Europe needs a strong Common Agricultural Policy but this must reflect current realities, argues EC minister Mariann Fischer Boel.
Speaking at an informal ministerial meeting this week at Oulu, Finland, the European Commissioner responsible for Agriculture and Rural Development said it was their responsibility to male sure that agriculture was in line with societys needs and expectations.
Her speech follows the disclosure that the European Commission spent nearly €5bn more on agriculture in 2005 than it did in 2004, according to the 'Allocation of 2005 EU expenditure by Member State'.
Furthermore, over 90 per cent - €44.7 billion - of the EU's agriculture spending went to 'old' member states. In fact, every fifth euro in agricultural expenditure went to France in 2005, with 20.7 per cent. France is followed by Germany (13.5 per cent), Spain (13.3 per cent) and Italy (11.4 per cent).
Such figures suggest that the huge agricultural subsidies the EU has become infamous for remain rigidly in place, with little possibility of reduction. But while accepting that the issue remains a controversial one, Boel insisted that the CAP still plays a fundamentally important role within the union.
"We must not be blind to the fact that we may come under pressure to find savings in the CAP and that certain issues such as compulsory modulation and capping may also have to be addressed in terms of the broader, societal acceptance of our reformed CAP," she said.
"This subject will be without doubt on the table in the mid-term review of the 2007-2013 Financial Framework which the Commission has been requested to undertake in 2008/9."
Boel admitted that some view this date as the moment when the CAP should be dismantled or radically changed. But she insisted that a strong CAP was vital to Europe's well-being.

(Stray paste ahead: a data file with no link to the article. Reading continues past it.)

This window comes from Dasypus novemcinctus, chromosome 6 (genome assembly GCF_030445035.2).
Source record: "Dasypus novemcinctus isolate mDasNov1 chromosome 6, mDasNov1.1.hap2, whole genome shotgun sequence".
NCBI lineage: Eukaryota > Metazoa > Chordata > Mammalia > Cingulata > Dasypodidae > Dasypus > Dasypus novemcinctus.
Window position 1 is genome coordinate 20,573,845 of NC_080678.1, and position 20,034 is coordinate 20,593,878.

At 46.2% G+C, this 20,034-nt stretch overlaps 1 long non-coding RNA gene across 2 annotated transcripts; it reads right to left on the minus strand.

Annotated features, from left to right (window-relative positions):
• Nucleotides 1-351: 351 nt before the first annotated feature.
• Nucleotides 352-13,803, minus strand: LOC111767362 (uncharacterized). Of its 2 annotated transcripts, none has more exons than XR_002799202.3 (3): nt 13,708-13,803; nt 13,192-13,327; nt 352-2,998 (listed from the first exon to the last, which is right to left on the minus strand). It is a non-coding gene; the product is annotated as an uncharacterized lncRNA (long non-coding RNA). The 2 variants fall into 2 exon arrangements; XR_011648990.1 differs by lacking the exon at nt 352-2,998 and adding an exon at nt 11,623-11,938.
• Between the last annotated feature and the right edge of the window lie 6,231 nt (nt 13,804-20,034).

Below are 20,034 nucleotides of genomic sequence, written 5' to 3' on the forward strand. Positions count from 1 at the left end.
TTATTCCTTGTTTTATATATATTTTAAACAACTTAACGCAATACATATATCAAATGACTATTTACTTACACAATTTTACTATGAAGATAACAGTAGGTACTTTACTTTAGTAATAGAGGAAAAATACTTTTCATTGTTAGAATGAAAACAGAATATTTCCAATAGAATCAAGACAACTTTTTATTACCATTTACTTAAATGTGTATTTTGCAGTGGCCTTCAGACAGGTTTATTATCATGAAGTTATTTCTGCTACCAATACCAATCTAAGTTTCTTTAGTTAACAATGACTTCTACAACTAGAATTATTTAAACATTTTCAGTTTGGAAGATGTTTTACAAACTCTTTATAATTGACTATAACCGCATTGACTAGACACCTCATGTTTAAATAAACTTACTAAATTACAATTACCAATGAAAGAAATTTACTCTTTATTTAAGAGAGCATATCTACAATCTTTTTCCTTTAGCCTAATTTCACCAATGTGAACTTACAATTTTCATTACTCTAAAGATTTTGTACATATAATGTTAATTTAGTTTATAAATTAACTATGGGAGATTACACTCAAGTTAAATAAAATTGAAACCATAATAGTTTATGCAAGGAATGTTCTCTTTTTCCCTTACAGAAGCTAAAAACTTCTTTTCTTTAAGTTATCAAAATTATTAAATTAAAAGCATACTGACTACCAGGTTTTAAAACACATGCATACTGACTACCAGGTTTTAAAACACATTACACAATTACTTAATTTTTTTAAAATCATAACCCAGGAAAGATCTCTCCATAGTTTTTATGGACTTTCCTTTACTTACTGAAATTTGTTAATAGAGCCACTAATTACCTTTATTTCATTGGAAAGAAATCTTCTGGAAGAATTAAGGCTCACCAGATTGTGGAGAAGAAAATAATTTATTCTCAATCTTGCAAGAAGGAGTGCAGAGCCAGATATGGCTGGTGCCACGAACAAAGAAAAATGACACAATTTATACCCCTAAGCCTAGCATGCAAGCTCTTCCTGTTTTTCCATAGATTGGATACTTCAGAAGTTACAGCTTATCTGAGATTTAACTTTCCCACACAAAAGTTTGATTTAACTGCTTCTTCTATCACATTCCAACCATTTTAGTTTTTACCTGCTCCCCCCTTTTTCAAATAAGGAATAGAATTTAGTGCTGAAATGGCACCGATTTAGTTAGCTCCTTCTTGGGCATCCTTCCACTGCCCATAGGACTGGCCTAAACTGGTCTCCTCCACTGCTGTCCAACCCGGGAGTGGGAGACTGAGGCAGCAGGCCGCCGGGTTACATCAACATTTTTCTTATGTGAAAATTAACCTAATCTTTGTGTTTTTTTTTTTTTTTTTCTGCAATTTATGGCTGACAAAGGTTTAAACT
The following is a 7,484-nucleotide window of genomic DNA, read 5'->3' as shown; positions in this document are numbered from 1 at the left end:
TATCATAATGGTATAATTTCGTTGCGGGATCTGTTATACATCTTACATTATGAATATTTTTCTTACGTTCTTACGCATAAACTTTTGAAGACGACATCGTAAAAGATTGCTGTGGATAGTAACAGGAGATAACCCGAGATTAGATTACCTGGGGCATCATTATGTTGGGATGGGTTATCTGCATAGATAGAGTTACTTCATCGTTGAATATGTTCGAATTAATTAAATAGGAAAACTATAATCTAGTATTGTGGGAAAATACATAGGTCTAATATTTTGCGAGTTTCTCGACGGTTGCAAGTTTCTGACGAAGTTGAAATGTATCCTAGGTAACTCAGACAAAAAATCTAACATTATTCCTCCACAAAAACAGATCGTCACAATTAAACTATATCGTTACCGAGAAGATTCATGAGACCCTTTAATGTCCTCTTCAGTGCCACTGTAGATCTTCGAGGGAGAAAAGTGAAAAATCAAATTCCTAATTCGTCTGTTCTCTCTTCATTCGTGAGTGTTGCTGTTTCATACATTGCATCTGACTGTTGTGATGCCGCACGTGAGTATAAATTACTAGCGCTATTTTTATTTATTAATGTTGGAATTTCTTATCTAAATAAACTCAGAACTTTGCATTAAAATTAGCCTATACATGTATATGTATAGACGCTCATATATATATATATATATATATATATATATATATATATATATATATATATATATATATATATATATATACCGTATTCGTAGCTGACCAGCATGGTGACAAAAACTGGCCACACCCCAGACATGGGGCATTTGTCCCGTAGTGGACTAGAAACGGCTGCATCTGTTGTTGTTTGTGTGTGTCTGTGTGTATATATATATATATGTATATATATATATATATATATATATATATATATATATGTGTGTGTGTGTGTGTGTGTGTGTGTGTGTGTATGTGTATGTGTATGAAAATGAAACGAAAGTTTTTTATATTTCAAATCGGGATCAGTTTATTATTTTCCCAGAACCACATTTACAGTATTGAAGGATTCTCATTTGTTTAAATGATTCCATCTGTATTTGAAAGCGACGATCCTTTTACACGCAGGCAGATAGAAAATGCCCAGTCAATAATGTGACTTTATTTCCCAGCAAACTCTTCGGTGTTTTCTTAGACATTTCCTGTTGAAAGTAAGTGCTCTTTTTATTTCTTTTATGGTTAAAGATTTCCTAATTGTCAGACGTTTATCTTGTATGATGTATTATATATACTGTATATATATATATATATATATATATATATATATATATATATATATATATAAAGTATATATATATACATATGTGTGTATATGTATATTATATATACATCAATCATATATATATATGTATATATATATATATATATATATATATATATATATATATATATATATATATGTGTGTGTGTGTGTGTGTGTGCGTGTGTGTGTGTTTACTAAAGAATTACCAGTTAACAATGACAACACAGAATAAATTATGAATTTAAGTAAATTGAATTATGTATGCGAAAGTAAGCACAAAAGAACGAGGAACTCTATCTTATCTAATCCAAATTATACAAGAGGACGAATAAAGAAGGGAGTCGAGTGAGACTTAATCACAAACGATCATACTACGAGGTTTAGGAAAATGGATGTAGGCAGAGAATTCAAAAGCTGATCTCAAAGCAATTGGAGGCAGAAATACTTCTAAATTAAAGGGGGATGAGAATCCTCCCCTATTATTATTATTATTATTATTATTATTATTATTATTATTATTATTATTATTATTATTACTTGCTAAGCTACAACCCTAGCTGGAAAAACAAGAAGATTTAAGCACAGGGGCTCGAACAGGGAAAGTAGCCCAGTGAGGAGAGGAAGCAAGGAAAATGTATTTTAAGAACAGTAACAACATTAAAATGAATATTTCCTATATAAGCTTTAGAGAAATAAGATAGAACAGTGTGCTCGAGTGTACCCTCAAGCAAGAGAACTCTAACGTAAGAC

"To do this we need clear ideas about the model of agriculture that we want to promote," she said.
"The European Model of Agriculture should not be seen as something static, rigid, out of time and reality, but something which is dynamic and evolves over time."
Boel also insisted that agricultural enlargement within the EU has been a great success. The integration of the New Member States into the institutional mechanisms of the CAP and EU markets has gone smoothly. "And there is no reason why we should not continue in this way the future. But we have also to recognise that the centre of gravity of European agriculture has moved eastwards, with new challenges and aspirations.
"In particular, the importance of promoting growth and jobs in rural areas takes on new significance when we see the need for modernisation and restructuring in many parts of the enlarged Europe."
The international trading environment has also evolved. Globalisation has changed the nature of competition but also the opportunities for exports. Consumers are also developing increasingly sophisticated tastes.
"In an environment where more consumers are looking for higher quality and how their food is linked-up to the environment, animal welfare and safety, those attributes have an increasing value," said Boel.
"The current reform approach equips EU agriculture to face up to the criticisms levelled at it from within the EU and respond better to the challenges of the future trade environment."
What is important, said Boel, is that EU policies respond to current issues. She said that the European model of agriculture embodies a core set of values that reflects the diversity of European agriculture, and that this must be preserved.